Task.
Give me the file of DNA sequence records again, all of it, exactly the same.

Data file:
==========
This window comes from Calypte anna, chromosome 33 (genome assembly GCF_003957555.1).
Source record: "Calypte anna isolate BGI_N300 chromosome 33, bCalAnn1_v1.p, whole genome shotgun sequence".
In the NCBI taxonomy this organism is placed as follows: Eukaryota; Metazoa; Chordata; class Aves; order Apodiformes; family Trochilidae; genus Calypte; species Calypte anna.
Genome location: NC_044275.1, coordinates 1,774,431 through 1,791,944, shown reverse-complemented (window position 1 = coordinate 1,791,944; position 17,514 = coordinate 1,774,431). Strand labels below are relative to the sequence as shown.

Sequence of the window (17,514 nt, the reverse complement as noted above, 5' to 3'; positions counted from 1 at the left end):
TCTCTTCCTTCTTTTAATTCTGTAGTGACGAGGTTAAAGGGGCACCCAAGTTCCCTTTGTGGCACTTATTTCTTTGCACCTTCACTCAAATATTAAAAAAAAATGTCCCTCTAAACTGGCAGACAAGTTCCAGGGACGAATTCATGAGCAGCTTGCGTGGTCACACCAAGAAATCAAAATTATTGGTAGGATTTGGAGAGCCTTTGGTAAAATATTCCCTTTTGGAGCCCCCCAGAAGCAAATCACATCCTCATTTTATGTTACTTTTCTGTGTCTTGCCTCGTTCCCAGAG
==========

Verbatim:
This window comes from Calypte anna, chromosome 33 (genome assembly GCF_003957555.1).
Source record: "Calypte anna isolate BGI_N300 chromosome 33, bCalAnn1_v1.p, whole genome shotgun sequence".
In the NCBI taxonomy this organism is placed as follows: Eukaryota; Metazoa; Chordata; class Aves; order Apodiformes; family Trochilidae; genus Calypte; species Calypte anna.
Genome location: NC_044275.1, coordinates 1,774,431 through 1,791,944, shown reverse-complemented (window position 1 = coordinate 1,791,944; position 17,514 = coordinate 1,774,431). Strand labels below are relative to the sequence as shown.

Sequence of the window (17,514 nt, the reverse complement as noted above, 5' to 3'; positions counted from 1 at the left end):
TCTCTTCCTTCTTTTAATTCTGTAGTGACGAGGTTAAAGGGGCACCCAAGTTCCCTTTGTGGCACTTATTTCTTTGCACCTTCACTCAAATATTAAAAAAAAATGTCCCTCTAAACTGGCAGACAAGTTCCAGGGACGAATTCATGAGCAGCTTGCGTGGTCACACCAAGAAATCAAAATTATTGGTAGGATTTGGAGAGCCTTTGGTAAAATATTCCCTTTTGGAGCCCCCCAGAAGCAAATCACATCCTCATTTTATGTTACTTTTCTGTGTCTTGCCTCGTTCCCAGAG